King David’s Jerusalem
Jerusalem-Jebus in King David’s Time. Click on map to enlarge.
See the bottom right of the diagram: this was Jebus, a small walled fortress sitting on a spur of rock jutting out from the large rock plateau to its north. It was of no great importance to anyone, but it lay in a strategic position between two rival kingdoms: Israel in the north, ruled by Ishbaal the successor of Saul, and Judah in the south, only recently conquered by the outlaw chieftain David (see Map 6: the kingdoms of Israel and Judah at MAPS).
Ishbaal seemed to have the better position, but seven and a half years after Saul died in battle, Ishbaal was murdered by a henchman of David. David denied responsibility for the murder, executed the man who had done it, then assumed the throne and became king.
The old capital of the kingdom had been Hebron. It did not suit David’s purposes. He wanted a fresh start, a new base of power free of associations with the old regime. He turned his eyes towards the fortress of Jebus – a neutral area without a history of its own. At that stage it was only a fortress/settlement, not a city at all, with an estimated population of about two thousand people. There was a citadel, an administrative center that you might if you were generous call a palace, and houses for personnel and villagers.
Wisely, David did not slaughter the inhabitants when he captured the city. He absorbed them into the system. The wife who bore his successor, Solomon, may have been a Jebusite – her remarkable story is at Bathsheba of Jerusalem.
From Solomon to Hezekiah
Jerusalem from Solomon to Hezekiah. Click on map to enlarge.
This is not a pretty, or indeed popular, period in Jerusalem’s history. When Solomon died the ten northern tribes broke away, forming the kingdom of Israel. Then in about 922 BC the Egyptian Pharaoh Sheshonk I led a raid, capturing the city and sacking it. The Temple was stripped of its treasures, including the Ark and the golden cherubim.
About two hundred years later Hezekiah became king of Judah. He was a man of startling energy. He built new fortifications and an underground tunnel in Jerusalem (see bottom right of map), bringing water from the Gihon Spring to the Pool of Siloam inside the city. Despite the new walls and the water supply, Hezekiah could not withstand real trouble when it came. In 701BC Sennacherib of Assyria ‘came down like a wolf on the fold’, extracting heavy tribute from Jerusalem.
Eight years later Jerusalem was laid waste and its king deported to Babylon. Jerusalem survived, but only just. A few years later it was captured by Nebuchadnezzar II of Babylon, and this time the Temple itself was reduced to rubble. A large section of the Jewish population, including all the educated and wealthy people, was deported to Babylon. The long Exile began.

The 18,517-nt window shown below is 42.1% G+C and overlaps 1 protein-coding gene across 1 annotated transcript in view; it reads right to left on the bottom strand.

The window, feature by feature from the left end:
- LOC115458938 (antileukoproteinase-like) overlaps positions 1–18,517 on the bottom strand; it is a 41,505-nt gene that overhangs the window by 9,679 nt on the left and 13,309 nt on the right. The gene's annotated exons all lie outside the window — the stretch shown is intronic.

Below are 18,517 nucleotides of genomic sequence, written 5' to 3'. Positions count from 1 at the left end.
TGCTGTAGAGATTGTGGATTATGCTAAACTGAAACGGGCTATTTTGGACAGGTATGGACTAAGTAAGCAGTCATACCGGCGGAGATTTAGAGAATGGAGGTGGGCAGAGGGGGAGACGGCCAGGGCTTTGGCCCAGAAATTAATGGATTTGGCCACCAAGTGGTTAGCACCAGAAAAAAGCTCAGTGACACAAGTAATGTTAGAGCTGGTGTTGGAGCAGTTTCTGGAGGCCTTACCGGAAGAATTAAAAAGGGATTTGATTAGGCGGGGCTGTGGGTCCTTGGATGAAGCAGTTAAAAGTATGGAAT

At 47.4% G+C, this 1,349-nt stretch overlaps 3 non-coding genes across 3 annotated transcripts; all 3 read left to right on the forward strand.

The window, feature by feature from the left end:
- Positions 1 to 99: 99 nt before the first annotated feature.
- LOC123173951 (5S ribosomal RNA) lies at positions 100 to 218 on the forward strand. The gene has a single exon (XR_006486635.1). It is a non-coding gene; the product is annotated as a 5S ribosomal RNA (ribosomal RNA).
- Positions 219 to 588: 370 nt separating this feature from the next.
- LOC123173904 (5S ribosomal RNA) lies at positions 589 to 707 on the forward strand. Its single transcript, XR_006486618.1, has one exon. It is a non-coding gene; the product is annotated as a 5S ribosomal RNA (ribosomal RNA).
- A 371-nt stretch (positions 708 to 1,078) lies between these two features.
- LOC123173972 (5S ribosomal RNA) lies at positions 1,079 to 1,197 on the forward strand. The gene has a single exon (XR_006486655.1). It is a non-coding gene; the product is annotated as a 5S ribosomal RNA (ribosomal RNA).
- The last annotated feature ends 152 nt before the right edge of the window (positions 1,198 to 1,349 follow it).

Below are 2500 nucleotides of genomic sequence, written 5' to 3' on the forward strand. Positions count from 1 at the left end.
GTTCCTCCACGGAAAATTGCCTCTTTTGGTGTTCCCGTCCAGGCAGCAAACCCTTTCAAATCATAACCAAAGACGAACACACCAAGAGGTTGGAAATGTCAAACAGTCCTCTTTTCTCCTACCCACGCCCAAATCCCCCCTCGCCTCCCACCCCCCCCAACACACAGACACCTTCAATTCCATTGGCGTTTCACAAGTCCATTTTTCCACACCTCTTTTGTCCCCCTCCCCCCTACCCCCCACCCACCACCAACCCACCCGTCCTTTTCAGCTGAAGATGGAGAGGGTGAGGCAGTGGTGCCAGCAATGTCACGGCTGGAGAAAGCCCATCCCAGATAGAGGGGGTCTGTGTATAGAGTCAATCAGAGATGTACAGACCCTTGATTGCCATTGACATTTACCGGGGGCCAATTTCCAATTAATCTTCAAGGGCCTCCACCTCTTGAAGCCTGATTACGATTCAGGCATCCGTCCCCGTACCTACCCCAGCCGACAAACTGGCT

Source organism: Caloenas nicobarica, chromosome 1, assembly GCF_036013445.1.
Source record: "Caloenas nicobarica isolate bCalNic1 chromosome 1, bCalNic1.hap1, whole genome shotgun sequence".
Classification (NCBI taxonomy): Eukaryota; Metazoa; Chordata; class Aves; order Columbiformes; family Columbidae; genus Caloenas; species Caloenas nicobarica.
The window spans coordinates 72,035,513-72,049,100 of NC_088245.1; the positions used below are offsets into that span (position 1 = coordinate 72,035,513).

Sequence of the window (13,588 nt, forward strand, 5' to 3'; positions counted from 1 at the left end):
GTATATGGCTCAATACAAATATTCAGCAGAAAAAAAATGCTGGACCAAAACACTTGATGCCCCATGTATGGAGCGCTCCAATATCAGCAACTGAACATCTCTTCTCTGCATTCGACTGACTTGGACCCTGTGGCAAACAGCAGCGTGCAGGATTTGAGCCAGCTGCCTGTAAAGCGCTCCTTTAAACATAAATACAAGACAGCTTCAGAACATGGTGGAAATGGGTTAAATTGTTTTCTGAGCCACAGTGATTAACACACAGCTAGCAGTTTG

Jerusalem after the Exile
Jerusalem after the Exile. Click on map to enlarge.
After the Exile in Babylon, the Jewish population returned to their homeland, and to Jerusalem. Their city was a sorry sight, largely in ruins. Where once there had been a Temple, palaces, houses and commercial buildings, now there was rubble. Nothing remained except a few small buildings and a demoralized peasantry living in huts.
But bit by bit, egged on by their leaders, the people began to rebuild Jerusalem. They were determined to re-establish their sacred city and in the following centuries Jerusalem grew even larger than it had been.
Jerusalem and King Herod the Great
Jerusalem at the time of King Herod the Great.
Click on map to enlarge.
This was the period of Jerusalem’s greatest glory. Compare the map immediately above with the ones further up the page, and you will see that Herod doubled the total area on which Jerusalem stood. He did this by building a vast stone platform, making the Temple area the largest sacred area in the world at that time – easily outdoing the Acropolis in Athens.
The country around Jerusalem
Jerusalem and the country around it. Click on map to enlarge.
This topographic map shows how Jerusalem was built on rock and surrounded by rocky hills and valleys. The site was a natural fortress – no doubt why King David chose it as his capital.
Notice Bethlehem: a small village, but only a few miles away from the capital (click to enlarge the map). Though it is a long way from Nazareth in Galilee, the pregnant but husbandless Mary may have been sent there, or to a nearby village, to visit her cousin Elizabeth, whose husband was a priest of the Temple.
Notice also Bethany, an easy walk across a valley to Jerusalem. It was in this village that Jesus spent time with his friends Mary and Martha, and their brother Lazarus.
See also Emmaus, to the north-west of Jerusalem, where Jesus broke bread with the amazed disciples.